There are two parts to this week’s discussion.
Over the past 2 months, we’ve addressed many issues and topics related to End of Life Issues and Perspectives. We have seen how many aspects of death and dying vary across time and across cultures.
Technology plays an important role in these changes. Based on this week’s Learning Resources, as well as what you have learned in the class so far, what is one significant change related to death, dying, and bereavement that you think might happen over the next decade?
You can choose any issue or phenomenon that interests you. An excellent response will be at least 2-3 paragraphs in length, using complete sentences and concise language. Please cite at least 2 of this week’s Learning Resources in your response.
Please be sure to use APA citations in your text and to include your reference list. When you refer to and/or discuss any resources, you need to include a citation for that source, such as: (Braincraft, 2015). For more info on APA style, visit the APA Citations and Style module in this online classroom.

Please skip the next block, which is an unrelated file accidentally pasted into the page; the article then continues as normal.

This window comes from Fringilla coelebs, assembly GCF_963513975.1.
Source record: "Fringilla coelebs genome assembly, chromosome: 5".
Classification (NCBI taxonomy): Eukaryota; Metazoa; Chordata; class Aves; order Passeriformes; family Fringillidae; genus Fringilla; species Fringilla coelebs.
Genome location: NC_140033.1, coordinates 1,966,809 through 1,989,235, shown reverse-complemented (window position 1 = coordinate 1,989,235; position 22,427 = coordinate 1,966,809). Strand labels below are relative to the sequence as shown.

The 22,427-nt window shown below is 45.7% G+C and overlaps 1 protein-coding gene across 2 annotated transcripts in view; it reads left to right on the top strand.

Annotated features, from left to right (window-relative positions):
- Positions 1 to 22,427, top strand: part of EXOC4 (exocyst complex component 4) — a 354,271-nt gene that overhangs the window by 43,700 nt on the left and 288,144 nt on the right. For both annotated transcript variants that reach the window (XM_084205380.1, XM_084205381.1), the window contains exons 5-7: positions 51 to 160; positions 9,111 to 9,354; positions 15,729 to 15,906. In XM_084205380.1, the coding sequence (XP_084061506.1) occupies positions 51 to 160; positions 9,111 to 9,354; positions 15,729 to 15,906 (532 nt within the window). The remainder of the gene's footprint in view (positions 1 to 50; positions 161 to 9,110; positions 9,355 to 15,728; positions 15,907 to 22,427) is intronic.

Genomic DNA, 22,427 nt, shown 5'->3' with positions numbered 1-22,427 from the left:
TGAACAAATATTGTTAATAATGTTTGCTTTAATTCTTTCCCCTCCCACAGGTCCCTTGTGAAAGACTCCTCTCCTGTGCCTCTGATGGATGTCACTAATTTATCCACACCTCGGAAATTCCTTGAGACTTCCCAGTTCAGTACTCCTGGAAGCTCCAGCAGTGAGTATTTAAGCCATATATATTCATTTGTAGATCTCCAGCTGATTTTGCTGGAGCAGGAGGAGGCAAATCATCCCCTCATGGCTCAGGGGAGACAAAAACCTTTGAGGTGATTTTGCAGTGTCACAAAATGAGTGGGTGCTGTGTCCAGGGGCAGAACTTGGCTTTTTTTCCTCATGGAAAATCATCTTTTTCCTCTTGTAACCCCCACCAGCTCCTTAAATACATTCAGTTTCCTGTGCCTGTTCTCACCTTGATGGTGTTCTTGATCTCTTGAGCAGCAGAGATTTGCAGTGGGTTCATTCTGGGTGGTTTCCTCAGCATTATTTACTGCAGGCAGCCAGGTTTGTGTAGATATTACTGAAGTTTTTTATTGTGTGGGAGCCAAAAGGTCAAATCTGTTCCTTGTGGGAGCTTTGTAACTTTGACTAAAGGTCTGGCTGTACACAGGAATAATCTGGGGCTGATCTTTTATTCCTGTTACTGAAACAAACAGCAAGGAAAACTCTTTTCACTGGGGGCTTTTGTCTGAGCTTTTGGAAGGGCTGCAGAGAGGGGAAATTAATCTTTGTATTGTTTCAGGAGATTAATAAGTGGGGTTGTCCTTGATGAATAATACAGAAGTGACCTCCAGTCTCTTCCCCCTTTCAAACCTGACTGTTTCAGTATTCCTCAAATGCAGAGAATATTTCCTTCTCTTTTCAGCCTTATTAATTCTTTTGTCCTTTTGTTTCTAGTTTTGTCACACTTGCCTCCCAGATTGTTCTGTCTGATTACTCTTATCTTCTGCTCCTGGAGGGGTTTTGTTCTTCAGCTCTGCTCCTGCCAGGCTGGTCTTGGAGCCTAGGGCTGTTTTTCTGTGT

The study of death and dying compels us to think about life and living. In Week 7, we saw that being proactive about death planning is as much about living on your own terms as it about putting your affairs in order. Undoubtedly, addressing the practical aspects of death reduces headaches for those who are left behind. But beyond wills and estates, our exploration of death inevitably raises questions about legacy. Once we are gone, how will we be remembered?
The second part of this discussion is to compose your own obituary. This can be an obituary that reflects your life thus far, or an aspirational obituary that reflects the life you want to be remembered for. Don’t know where to start? Search the Internet for tips on writing an obituary (remember to cite any references you use). You do not need to include any details that you don’t have (e.g. date or cause of death) and there is no length requirement. It can be as short or as long as you like.
Once you have written your obituary, analyze it. What does this statement about death say about what is important to you in life? Are you “living up” to your obituary?
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